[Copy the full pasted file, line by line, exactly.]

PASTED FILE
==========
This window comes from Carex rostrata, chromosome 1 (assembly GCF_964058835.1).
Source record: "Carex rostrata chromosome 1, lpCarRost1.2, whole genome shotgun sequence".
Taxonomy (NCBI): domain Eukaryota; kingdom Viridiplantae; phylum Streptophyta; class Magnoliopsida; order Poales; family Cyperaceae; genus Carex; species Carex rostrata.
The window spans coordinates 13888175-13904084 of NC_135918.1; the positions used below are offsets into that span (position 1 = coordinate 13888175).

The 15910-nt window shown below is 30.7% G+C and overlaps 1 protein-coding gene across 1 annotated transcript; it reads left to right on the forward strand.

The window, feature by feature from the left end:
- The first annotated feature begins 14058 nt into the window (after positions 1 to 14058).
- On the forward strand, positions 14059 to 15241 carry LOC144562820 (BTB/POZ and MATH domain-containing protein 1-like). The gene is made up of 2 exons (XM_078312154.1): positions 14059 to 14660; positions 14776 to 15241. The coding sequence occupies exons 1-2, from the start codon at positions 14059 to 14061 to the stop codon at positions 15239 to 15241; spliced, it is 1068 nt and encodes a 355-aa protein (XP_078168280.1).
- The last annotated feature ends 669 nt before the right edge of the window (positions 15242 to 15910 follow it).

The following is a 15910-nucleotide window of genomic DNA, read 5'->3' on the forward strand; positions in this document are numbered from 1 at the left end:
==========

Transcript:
This window comes from Carex rostrata, chromosome 1 (assembly GCF_964058835.1).
Source record: "Carex rostrata chromosome 1, lpCarRost1.2, whole genome shotgun sequence".
Taxonomy (NCBI): domain Eukaryota; kingdom Viridiplantae; phylum Streptophyta; class Magnoliopsida; order Poales; family Cyperaceae; genus Carex; species Carex rostrata.
The window spans coordinates 13888175-13904084 of NC_135918.1; the positions used below are offsets into that span (position 1 = coordinate 13888175).

The 15910-nt window shown below is 30.7% G+C and overlaps 1 protein-coding gene across 1 annotated transcript; it reads left to right on the forward strand.

The window, feature by feature from the left end:
- The first annotated feature begins 14058 nt into the window (after positions 1 to 14058).
- On the forward strand, positions 14059 to 15241 carry LOC144562820 (BTB/POZ and MATH domain-containing protein 1-like). The gene is made up of 2 exons (XM_078312154.1): positions 14059 to 14660; positions 14776 to 15241. The coding sequence occupies exons 1-2, from the start codon at positions 14059 to 14061 to the stop codon at positions 15239 to 15241; spliced, it is 1068 nt and encodes a 355-aa protein (XP_078168280.1).
- The last annotated feature ends 669 nt before the right edge of the window (positions 15242 to 15910 follow it).

The following is a 15910-nucleotide window of genomic DNA, read 5'->3' on the forward strand; positions in this document are numbered from 1 at the left end: